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The fear which others entertain makes me nervous about M. Lepidus. If he has wrenched himself from us—which I hope it will turn out that people have suspected about him hurriedly and without good grounds—I beg and beseech you, Cicero, appealing to our close friendship and your kindness to me, to forget that my sister's children are the sons of Lepidus, and to consider that I have succeeded to the place of their father. If I can induce you to do that, there is certainly nothing that you will hesitate to undertake for them. Some people live on one sort of terms with their relations, others on another, but I cannot do enough for my sister's children to satisfy my affection or duty. What consideration is there, moreover, which either the loyalists can shew me—if I am but worthy of some consideration from them—or what can I promise my mother and sister and these children, if Brutus being their uncle has no weight with you and the senate against the fact of Lepidus being their father? I am neither able for anxiety and vexation to write at great length to you, nor ought I to do so. For in a matter of so much importance and so vitally affecting me, if I need words in order to move your interest and confirm your resolution, there is no hope that you will do what I wish or what you are in duty bound to do. Therefore don't expect a lengthy petition from me. Only fix your eyes on me, who have a good right to obtain this service from you, either on private grounds from Cicero the man—and the closest of my friends—or from the consular, all private ties put aside. What you mean to do please write and tell me as soon as possible.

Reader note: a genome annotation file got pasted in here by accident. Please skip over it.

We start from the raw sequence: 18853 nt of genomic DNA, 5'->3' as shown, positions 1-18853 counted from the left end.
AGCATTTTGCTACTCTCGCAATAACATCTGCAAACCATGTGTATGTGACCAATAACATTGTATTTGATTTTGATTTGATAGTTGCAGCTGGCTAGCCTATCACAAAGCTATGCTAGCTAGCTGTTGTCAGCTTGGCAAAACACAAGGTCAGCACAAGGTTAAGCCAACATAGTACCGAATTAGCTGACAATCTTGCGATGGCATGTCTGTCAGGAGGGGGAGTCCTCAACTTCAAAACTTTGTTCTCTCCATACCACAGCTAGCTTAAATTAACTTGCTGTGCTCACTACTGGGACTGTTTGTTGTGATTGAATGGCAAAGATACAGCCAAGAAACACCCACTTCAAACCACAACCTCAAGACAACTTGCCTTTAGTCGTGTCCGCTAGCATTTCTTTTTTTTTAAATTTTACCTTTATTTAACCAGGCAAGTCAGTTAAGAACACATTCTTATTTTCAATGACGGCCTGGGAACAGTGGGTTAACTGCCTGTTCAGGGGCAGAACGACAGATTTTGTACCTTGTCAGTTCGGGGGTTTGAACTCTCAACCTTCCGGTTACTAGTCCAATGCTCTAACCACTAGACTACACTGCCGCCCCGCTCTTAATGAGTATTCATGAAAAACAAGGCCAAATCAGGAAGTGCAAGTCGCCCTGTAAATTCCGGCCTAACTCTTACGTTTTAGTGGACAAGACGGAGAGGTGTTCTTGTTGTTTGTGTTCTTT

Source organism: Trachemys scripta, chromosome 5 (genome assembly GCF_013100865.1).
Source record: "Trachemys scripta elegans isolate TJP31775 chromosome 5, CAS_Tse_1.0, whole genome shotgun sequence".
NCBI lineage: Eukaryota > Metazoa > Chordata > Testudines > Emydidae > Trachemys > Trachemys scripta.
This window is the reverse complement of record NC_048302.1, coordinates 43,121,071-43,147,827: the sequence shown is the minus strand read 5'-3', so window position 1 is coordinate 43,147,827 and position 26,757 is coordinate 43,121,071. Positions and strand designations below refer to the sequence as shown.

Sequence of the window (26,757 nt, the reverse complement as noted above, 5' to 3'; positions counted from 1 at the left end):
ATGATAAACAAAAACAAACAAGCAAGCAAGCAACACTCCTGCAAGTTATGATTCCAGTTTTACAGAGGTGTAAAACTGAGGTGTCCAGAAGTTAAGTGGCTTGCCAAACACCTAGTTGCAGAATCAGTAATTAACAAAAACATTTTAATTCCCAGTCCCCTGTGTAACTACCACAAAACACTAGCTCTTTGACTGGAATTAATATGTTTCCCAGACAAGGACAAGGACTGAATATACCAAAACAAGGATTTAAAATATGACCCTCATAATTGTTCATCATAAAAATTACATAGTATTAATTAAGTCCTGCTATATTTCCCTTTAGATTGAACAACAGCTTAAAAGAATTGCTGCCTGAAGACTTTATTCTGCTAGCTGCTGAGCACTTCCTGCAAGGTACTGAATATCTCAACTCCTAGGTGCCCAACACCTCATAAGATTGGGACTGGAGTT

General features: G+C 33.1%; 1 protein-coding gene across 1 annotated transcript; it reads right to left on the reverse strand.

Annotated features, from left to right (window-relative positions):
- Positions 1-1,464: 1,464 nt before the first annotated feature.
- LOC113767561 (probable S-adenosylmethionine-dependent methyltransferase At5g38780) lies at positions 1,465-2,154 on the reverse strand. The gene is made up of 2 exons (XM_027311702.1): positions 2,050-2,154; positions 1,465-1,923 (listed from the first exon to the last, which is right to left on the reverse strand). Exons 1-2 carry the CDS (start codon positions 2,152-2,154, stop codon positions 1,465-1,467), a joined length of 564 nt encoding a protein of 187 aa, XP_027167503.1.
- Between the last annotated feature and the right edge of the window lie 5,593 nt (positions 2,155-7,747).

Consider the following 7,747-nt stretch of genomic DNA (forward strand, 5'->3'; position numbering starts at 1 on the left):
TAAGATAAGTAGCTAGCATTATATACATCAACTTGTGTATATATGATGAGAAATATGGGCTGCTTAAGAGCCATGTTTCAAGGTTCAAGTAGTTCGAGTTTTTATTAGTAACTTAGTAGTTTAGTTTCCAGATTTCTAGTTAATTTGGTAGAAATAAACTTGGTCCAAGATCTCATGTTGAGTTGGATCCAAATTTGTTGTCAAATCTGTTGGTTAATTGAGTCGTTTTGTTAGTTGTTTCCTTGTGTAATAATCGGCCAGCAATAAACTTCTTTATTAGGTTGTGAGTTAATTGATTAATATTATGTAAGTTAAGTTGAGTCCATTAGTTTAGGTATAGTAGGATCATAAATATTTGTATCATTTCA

1 July, in camp.

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